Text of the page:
A quick soundcheck prior showed some holes in the previous soundcheck, and got everyone a bit skittish, so I sent for a bottle of vodka to steel the nerves. That did the trick, and the show was a huge hit. The packed hall loved the fast, rhythmic melodies of the bluegrass tunes, and the Dellas charm won them over quite quickly. And their jam session of Uzbek music with Jassur & Sultan had the crowd roaring in their seats. They finished with everyone playing a Della song called “Stay All Night,” which is more about jamming late than amorous encounters, but got a big laugh from the audience in a cute lost-in-translation moment.
Tuesday was busy, with no rest for the weary. We had to depart to the airport around 6:30am for an 8am flight to Urgench in the very west of Uzbekistan. In Urgench, we got to tour the fabled Silk Road city of Khiva, with its mud-ochre fortress walls and azure majolica and mosaica. The freezing winds were whipping through the old city, as we toured about the blue and white beauty. And there were a ton of people getting married. We must have seen 5 or so brides and grooms walking through the city for wedding marches. And it was cold. Those poor brides in their white gowns with nothing covering their arms from the cold.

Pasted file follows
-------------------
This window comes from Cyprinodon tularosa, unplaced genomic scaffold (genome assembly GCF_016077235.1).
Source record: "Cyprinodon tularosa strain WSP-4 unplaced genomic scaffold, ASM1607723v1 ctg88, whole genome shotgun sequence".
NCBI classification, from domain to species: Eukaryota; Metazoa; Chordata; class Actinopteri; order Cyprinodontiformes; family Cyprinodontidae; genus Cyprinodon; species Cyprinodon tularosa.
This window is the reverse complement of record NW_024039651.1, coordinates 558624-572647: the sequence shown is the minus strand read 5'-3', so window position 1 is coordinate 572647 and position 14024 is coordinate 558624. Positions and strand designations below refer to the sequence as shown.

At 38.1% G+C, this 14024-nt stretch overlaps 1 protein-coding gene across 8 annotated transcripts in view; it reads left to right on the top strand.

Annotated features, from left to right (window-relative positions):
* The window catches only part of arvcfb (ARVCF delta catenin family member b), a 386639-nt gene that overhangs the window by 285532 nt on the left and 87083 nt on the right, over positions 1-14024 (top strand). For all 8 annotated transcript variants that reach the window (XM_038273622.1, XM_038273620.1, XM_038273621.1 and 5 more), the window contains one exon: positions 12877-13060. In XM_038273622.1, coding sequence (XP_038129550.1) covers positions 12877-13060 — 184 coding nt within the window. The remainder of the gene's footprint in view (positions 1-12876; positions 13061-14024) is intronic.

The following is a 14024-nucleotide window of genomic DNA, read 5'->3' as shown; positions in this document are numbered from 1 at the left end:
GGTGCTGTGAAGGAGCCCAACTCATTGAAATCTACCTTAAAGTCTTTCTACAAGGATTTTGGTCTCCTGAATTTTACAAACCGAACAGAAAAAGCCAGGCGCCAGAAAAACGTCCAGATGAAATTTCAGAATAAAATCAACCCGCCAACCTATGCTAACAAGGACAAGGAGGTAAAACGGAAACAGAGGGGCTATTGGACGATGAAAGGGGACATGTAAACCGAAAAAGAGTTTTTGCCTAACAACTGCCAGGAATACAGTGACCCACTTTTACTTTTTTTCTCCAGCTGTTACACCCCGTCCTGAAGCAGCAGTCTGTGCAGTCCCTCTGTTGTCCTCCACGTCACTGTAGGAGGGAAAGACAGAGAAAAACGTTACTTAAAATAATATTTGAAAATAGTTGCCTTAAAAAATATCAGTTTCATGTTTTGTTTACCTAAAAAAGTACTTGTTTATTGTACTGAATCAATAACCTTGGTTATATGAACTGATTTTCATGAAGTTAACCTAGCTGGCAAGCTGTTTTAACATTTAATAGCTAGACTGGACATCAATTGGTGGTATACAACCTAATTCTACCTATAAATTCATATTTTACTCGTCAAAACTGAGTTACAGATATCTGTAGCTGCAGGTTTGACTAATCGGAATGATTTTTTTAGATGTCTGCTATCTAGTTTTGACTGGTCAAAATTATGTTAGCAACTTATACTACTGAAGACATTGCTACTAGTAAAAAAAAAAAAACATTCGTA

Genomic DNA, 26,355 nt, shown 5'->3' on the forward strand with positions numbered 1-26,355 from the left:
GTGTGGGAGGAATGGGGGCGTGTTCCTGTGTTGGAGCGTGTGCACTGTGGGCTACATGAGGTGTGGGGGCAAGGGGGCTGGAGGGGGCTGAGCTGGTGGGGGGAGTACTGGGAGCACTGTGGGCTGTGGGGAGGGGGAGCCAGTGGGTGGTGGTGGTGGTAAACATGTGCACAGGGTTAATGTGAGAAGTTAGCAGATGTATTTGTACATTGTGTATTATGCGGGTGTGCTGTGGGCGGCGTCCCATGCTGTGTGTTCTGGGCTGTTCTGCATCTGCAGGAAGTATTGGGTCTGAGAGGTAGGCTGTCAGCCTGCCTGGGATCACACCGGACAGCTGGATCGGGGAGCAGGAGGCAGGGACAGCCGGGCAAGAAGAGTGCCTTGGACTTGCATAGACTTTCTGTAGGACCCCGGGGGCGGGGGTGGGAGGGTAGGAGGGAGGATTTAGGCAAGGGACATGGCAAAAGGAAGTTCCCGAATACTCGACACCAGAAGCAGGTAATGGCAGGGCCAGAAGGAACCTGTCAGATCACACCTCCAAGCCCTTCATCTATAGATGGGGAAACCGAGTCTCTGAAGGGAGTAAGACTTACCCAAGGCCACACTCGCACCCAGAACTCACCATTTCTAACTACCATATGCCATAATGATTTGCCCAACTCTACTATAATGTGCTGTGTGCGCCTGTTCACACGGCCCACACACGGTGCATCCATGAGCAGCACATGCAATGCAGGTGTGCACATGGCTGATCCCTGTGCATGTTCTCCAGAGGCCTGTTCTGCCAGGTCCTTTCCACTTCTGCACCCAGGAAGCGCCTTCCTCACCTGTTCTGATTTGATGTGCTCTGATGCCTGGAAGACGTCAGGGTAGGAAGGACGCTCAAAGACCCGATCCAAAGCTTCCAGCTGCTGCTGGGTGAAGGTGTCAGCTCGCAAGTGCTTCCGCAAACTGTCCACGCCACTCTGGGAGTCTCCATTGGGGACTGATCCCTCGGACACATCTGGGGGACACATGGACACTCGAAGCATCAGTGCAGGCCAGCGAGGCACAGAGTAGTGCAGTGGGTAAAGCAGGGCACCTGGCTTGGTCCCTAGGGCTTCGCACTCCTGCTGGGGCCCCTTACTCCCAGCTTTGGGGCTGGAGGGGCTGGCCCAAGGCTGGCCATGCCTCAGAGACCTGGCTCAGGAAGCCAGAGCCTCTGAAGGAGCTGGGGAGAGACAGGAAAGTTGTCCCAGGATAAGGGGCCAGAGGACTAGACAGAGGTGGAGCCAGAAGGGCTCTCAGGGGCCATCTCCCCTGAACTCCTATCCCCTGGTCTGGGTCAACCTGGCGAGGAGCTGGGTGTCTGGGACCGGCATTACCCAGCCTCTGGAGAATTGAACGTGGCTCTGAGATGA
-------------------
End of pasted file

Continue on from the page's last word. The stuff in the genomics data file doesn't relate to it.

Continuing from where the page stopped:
After the chilled tour, the Dellas went on to the Khorasm Music College. They received a local show of traditional Khorasmi music and dance, with all sorts of fun instruments and costumes. Then they played for the music students, and had them tappin’ to the pickin’. The musicians came back on stage for the Dellas to collaborate on some Uzbek music, and the crowd went nuts when they all played the “Andijon Polka.”
Afterwards, they met with and played for a whole group of Uzbek English students at Urgench State University (“The Fightin’ Khoarasmi!”), and the adorable students put on a puppet show to display their English skills, plus some song and dance. Then they peppered the Dellas with questions to practice their English.